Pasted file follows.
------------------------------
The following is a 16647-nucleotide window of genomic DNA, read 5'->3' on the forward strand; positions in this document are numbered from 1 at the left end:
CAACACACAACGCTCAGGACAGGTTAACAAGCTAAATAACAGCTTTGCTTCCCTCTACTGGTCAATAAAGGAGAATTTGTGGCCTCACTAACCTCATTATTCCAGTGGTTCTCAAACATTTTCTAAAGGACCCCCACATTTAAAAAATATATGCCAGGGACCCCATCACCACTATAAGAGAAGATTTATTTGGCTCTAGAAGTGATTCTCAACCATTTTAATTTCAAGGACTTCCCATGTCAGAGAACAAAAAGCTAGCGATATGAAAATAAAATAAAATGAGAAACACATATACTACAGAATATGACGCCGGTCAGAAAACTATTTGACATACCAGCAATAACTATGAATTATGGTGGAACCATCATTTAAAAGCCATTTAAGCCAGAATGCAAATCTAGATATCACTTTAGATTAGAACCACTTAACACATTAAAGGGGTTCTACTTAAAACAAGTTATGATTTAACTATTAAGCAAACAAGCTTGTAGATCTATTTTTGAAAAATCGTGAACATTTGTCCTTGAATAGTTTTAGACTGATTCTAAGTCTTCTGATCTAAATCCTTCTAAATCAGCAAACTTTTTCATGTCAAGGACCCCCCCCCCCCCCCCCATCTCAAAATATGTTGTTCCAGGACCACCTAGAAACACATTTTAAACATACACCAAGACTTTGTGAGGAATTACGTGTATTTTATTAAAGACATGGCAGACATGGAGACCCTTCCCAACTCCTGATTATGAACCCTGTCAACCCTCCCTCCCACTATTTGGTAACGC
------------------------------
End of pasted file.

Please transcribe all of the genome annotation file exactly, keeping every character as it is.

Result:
The following is a 16647-nucleotide window of genomic DNA, read 5'->3' on the forward strand; positions in this document are numbered from 1 at the left end:
CAACACACAACGCTCAGGACAGGTTAACAAGCTAAATAACAGCTTTGCTTCCCTCTACTGGTCAATAAAGGAGAATTTGTGGCCTCACTAACCTCATTATTCCAGTGGTTCTCAAACATTTTCTAAAGGACCCCCACATTTAAAAAATATATGCCAGGGACCCCATCACCACTATAAGAGAAGATTTATTTGGCTCTAGAAGTGATTCTCAACCATTTTAATTTCAAGGACTTCCCATGTCAGAGAACAAAAAGCTAGCGATATGAAAATAAAATAAAATGAGAAACACATATACTACAGAATATGACGCCGGTCAGAAAACTATTTGACATACCAGCAATAACTATGAATTATGGTGGAACCATCATTTAAAAGCCATTTAAGCCAGAATGCAAATCTAGATATCACTTTAGATTAGAACCACTTAACACATTAAAGGGGTTCTACTTAAAACAAGTTATGATTTAACTATTAAGCAAACAAGCTTGTAGATCTATTTTTGAAAAATCGTGAACATTTGTCCTTGAATAGTTTTAGACTGATTCTAAGTCTTCTGATCTAAATCCTTCTAAATCAGCAAACTTTTTCATGTCAAGGACCCCCCCCCCCCCCCCCATCTCAAAATATGTTGTTCCAGGACCACCTAGAAACACATTTTAAACATACACCAAGACTTTGTGAGGAATTACGTGTATTTTATTAAAGACATGGCAGACATGGAGACCCTTCCCAACTCCTGATTATGAACCCTGTCAACCCTCCCTCCCACTATTTGGTAACGC